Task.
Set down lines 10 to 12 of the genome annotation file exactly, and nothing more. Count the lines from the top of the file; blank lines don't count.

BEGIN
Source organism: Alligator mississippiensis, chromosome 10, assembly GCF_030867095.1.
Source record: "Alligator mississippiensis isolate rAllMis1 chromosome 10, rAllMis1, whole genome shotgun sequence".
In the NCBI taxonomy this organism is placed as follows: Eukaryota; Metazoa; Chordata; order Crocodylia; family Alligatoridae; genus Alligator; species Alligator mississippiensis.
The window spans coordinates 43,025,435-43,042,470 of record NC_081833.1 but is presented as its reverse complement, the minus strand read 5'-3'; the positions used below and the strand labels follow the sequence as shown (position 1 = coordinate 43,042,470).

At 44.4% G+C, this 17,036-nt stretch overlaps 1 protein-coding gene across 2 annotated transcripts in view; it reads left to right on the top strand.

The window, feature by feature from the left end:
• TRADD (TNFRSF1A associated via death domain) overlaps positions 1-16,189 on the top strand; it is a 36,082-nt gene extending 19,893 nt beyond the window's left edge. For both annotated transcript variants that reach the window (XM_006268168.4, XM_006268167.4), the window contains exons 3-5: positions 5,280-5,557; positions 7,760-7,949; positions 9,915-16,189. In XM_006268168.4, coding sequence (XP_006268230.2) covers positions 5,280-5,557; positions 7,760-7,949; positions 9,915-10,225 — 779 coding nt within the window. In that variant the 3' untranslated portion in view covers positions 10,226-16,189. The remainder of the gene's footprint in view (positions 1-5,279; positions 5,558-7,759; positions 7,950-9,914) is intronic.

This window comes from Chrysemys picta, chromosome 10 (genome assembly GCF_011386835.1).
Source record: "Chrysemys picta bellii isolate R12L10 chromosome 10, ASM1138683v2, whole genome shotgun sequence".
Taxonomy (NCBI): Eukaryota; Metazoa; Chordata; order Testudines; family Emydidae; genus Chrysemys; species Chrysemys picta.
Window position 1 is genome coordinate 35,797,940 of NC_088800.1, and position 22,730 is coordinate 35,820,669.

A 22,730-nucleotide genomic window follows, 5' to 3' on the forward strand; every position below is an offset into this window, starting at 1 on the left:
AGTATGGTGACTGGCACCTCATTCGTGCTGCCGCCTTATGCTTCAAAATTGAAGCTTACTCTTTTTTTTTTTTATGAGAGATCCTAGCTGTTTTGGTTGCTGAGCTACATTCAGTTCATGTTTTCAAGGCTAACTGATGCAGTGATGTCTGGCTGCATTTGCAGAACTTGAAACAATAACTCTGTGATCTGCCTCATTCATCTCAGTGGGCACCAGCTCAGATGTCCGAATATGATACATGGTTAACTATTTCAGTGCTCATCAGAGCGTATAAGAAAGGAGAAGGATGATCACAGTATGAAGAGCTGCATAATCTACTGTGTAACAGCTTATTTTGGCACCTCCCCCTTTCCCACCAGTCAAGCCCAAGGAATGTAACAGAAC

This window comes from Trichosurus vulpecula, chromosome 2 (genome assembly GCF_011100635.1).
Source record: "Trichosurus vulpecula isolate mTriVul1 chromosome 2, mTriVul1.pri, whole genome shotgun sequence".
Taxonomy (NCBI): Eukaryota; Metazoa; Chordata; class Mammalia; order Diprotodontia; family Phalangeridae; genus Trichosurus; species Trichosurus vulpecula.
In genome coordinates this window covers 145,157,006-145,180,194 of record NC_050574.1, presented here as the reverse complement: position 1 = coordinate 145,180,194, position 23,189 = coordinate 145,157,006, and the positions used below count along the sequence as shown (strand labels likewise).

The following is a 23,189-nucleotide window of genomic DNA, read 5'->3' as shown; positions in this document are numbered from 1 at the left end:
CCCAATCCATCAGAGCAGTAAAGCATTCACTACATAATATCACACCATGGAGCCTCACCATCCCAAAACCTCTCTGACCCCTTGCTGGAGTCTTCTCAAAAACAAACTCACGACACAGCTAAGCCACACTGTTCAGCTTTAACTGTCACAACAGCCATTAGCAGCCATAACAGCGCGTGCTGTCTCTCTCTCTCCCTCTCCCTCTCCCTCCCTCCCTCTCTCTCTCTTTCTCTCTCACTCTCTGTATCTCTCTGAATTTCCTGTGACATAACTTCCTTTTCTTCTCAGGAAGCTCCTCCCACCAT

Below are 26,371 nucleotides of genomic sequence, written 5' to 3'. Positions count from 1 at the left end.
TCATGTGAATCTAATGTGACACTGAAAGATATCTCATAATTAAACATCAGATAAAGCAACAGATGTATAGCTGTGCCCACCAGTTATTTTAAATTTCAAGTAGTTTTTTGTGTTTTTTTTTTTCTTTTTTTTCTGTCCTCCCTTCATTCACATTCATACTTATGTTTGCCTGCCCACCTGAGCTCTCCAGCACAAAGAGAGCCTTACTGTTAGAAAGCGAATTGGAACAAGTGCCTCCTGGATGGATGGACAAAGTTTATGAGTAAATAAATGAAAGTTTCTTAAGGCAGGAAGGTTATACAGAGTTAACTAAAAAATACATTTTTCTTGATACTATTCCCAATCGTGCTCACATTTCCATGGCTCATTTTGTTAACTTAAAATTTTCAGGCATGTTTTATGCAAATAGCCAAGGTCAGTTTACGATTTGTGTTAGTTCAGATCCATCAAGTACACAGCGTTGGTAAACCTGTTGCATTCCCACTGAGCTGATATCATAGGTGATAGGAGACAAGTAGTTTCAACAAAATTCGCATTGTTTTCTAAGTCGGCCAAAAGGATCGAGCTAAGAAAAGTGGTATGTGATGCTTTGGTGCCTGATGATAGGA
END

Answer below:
Taxonomy (NCBI): Eukaryota; Metazoa; Chordata; order Testudines; family Emydidae; genus Chrysemys; species Chrysemys picta.
Window position 1 is genome coordinate 35,797,940 of NC_088800.1, and position 22,730 is coordinate 35,820,669.

A 22,730-nucleotide genomic window follows, 5' to 3' on the forward strand; every position below is an offset into this window, starting at 1 on the left: